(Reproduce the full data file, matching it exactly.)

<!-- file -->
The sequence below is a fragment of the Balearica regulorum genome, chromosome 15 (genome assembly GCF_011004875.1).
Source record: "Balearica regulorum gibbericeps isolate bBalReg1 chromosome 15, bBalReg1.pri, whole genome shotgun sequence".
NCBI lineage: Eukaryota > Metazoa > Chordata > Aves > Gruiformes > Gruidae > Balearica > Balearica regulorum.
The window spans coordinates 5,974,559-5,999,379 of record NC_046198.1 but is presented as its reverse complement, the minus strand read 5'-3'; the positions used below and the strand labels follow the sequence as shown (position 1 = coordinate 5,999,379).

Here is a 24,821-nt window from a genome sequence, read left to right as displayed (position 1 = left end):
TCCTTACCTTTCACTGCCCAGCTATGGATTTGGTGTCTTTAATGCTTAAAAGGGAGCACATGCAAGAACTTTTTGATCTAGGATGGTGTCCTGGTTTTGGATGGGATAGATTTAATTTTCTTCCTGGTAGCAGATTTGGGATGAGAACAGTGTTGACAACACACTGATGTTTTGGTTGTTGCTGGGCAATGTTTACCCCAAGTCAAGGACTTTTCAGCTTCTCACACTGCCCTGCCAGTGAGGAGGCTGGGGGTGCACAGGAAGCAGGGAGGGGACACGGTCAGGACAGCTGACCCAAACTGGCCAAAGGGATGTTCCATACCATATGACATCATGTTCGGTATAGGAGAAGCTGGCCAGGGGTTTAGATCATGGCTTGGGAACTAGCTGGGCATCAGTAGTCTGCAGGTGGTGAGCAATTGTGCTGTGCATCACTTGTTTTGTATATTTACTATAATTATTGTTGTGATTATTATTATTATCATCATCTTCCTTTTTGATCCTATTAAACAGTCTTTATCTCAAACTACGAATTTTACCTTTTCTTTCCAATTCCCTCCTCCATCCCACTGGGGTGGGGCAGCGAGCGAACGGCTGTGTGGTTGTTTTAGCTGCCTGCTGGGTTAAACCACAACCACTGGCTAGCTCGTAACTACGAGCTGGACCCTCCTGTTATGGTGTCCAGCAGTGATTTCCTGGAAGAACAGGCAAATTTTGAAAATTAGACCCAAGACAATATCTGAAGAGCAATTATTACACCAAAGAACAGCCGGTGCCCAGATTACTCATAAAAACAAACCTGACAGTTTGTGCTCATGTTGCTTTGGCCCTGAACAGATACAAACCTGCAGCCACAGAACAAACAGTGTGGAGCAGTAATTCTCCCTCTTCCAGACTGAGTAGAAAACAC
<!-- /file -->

The sequence below is a fragment of the Balearica regulorum genome, chromosome 15 (genome assembly GCF_011004875.1).
Source record: "Balearica regulorum gibbericeps isolate bBalReg1 chromosome 15, bBalReg1.pri, whole genome shotgun sequence".
NCBI lineage: Eukaryota > Metazoa > Chordata > Aves > Gruiformes > Gruidae > Balearica > Balearica regulorum.
The window spans coordinates 5,974,559-5,999,379 of record NC_046198.1 but is presented as its reverse complement, the minus strand read 5'-3'; the positions used below and the strand labels follow the sequence as shown (position 1 = coordinate 5,999,379).

Here is a 24,821-nt window from a genome sequence, read left to right as displayed (position 1 = left end):
TCCTTACCTTTCACTGCCCAGCTATGGATTTGGTGTCTTTAATGCTTAAAAGGGAGCACATGCAAGAACTTTTTGATCTAGGATGGTGTCCTGGTTTTGGATGGGATAGATTTAATTTTCTTCCTGGTAGCAGATTTGGGATGAGAACAGTGTTGACAACACACTGATGTTTTGGTTGTTGCTGGGCAATGTTTACCCCAAGTCAAGGACTTTTCAGCTTCTCACACTGCCCTGCCAGTGAGGAGGCTGGGGGTGCACAGGAAGCAGGGAGGGGACACGGTCAGGACAGCTGACCCAAACTGGCCAAAGGGATGTTCCATACCATATGACATCATGTTCGGTATAGGAGAAGCTGGCCAGGGGTTTAGATCATGGCTTGGGAACTAGCTGGGCATCAGTAGTCTGCAGGTGGTGAGCAATTGTGCTGTGCATCACTTGTTTTGTATATTTACTATAATTATTGTTGTGATTATTATTATTATCATCATCTTCCTTTTTGATCCTATTAAACAGTCTTTATCTCAAACTACGAATTTTACCTTTTCTTTCCAATTCCCTCCTCCATCCCACTGGGGTGGGGCAGCGAGCGAACGGCTGTGTGGTTGTTTTAGCTGCCTGCTGGGTTAAACCACAACCACTGGCTAGCTCGTAACTACGAGCTGGACCCTCCTGTTATGGTGTCCAGCAGTGATTTCCTGGAAGAACAGGCAAATTTTGAAAATTAGACCCAAGACAATATCTGAAGAGCAATTATTACACCAAAGAACAGCCGGTGCCCAGATTACTCATAAAAACAAACCTGACAGTTTGTGCTCATGTTGCTTTGGCCCTGAACAGATACAAACCTGCAGCCACAGAACAAACAGTGTGGAGCAGTAATTCTCCCTCTTCCAGACTGAGTAGAAAACAC